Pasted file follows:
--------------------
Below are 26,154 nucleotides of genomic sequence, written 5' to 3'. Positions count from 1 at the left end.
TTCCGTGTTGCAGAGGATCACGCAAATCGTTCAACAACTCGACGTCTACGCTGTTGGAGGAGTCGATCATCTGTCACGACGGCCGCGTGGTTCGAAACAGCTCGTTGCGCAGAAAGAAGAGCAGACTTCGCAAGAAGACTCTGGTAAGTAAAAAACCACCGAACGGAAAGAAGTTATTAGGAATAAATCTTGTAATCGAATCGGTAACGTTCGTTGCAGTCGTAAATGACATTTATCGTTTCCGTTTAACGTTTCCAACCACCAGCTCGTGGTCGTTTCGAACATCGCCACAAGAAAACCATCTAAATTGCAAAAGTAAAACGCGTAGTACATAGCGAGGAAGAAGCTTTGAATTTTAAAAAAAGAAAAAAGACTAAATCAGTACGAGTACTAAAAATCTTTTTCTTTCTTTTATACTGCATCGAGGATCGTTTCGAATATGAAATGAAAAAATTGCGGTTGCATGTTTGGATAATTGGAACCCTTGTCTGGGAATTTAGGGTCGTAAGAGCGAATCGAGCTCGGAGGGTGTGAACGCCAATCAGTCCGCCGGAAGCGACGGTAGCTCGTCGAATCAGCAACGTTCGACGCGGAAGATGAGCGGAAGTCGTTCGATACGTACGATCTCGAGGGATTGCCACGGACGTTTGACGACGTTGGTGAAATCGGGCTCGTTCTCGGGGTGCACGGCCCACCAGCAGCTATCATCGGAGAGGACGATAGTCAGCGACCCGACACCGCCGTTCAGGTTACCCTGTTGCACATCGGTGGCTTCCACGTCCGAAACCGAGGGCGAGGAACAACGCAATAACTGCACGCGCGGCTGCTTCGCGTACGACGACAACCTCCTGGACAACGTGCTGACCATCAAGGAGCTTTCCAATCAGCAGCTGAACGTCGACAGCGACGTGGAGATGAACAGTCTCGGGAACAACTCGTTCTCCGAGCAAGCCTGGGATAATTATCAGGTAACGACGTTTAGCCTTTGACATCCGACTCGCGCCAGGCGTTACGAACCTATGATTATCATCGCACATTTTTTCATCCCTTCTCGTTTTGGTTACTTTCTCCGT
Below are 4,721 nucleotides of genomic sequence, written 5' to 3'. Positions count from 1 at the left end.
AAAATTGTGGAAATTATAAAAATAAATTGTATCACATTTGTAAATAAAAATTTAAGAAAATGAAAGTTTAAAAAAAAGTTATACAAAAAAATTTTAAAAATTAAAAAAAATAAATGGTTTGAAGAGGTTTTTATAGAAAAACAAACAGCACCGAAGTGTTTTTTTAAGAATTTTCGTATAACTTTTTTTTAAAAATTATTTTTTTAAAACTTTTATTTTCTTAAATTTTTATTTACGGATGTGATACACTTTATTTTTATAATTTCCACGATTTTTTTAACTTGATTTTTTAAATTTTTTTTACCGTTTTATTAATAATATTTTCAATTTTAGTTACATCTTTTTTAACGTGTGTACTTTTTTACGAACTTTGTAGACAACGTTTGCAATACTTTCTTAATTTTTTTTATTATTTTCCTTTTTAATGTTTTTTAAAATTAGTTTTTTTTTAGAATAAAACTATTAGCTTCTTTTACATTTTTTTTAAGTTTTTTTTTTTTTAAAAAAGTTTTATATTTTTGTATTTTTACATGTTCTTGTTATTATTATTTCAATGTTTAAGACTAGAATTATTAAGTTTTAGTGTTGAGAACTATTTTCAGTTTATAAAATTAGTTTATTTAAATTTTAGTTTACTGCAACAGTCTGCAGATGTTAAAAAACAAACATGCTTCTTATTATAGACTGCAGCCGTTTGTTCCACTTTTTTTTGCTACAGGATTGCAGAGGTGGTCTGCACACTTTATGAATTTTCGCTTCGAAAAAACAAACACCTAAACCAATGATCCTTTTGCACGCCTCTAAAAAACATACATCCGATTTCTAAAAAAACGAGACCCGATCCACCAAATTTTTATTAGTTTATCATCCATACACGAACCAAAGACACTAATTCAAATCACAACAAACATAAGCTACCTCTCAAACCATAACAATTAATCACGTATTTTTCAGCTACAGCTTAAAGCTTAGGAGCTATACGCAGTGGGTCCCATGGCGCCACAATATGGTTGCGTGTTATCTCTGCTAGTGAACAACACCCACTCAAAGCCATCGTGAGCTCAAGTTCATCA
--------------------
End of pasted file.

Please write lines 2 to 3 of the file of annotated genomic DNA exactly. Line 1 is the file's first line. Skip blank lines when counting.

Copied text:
TTCCGTGTTGCAGAGGATCACGCAAATCGTTCAACAACTCGACGTCTACGCTGTTGGAGGAGTCGATCATCTGTCACGACGGCCGCGTGGTTCGAAACAGCTCGTTGCGCAGAAAGAAGAGCAGACTTCGCAAGAAGACTCTGGTAAGTAAAAAACCACCGAACGGAAAGAAGTTATTAGGAATAAATCTTGTAATCGAATCGGTAACGTTCGTTGCAGTCGTAAATGACATTTATCGTTTCCGTTTAACGTTTCCAACCACCAGCTCGTGGTCGTTTCGAACATCGCCACAAGAAAACCATCTAAATTGCAAAAGTAAAACGCGTAGTACATAGCGAGGAAGAAGCTTTGAATTTTAAAAAAAGAAAAAAGACTAAATCAGTACGAGTACTAAAAATCTTTTTCTTTCTTTTATACTGCATCGAGGATCGTTTCGAATATGAAATGAAAAAATTGCGGTTGCATGTTTGGATAATTGGAACCCTTGTCTGGGAATTTAGGGTCGTAAGAGCGAATCGAGCTCGGAGGGTGTGAACGCCAATCAGTCCGCCGGAAGCGACGGTAGCTCGTCGAATCAGCAACGTTCGACGCGGAAGATGAGCGGAAGTCGTTCGATACGTACGATCTCGAGGGATTGCCACGGACGTTTGACGACGTTGGTGAAATCGGGCTCGTTCTCGGGGTGCACGGCCCACCAGCAGCTATCATCGGAGAGGACGATAGTCAGCGACCCGACACCGCCGTTCAGGTTACCCTGTTGCACATCGGTGGCTTCCACGTCCGAAACCGAGGGCGAGGAACAACGCAATAACTGCACGCGCGGCTGCTTCGCGTACGACGACAACCTCCTGGACAACGTGCTGACCATCAAGGAGCTTTCCAATCAGCAGCTGAACGTCGACAGCGACGTGGAGATGAACAGTCTCGGGAACAACTCGTTCTCCGAGCAAGCCTGGGATAATTATCAGGTAACGACGTTTAGCCTTTGACATCCGACTCGCGCCAGGCGTTACGAACCTATGATTATCATCGCACATTTTTTCATCCCTTCTCGTTTTGGTTACTTTCTCCGT
Below are 4,721 nucleotides of genomic sequence, written 5' to 3'. Positions count from 1 at the left end.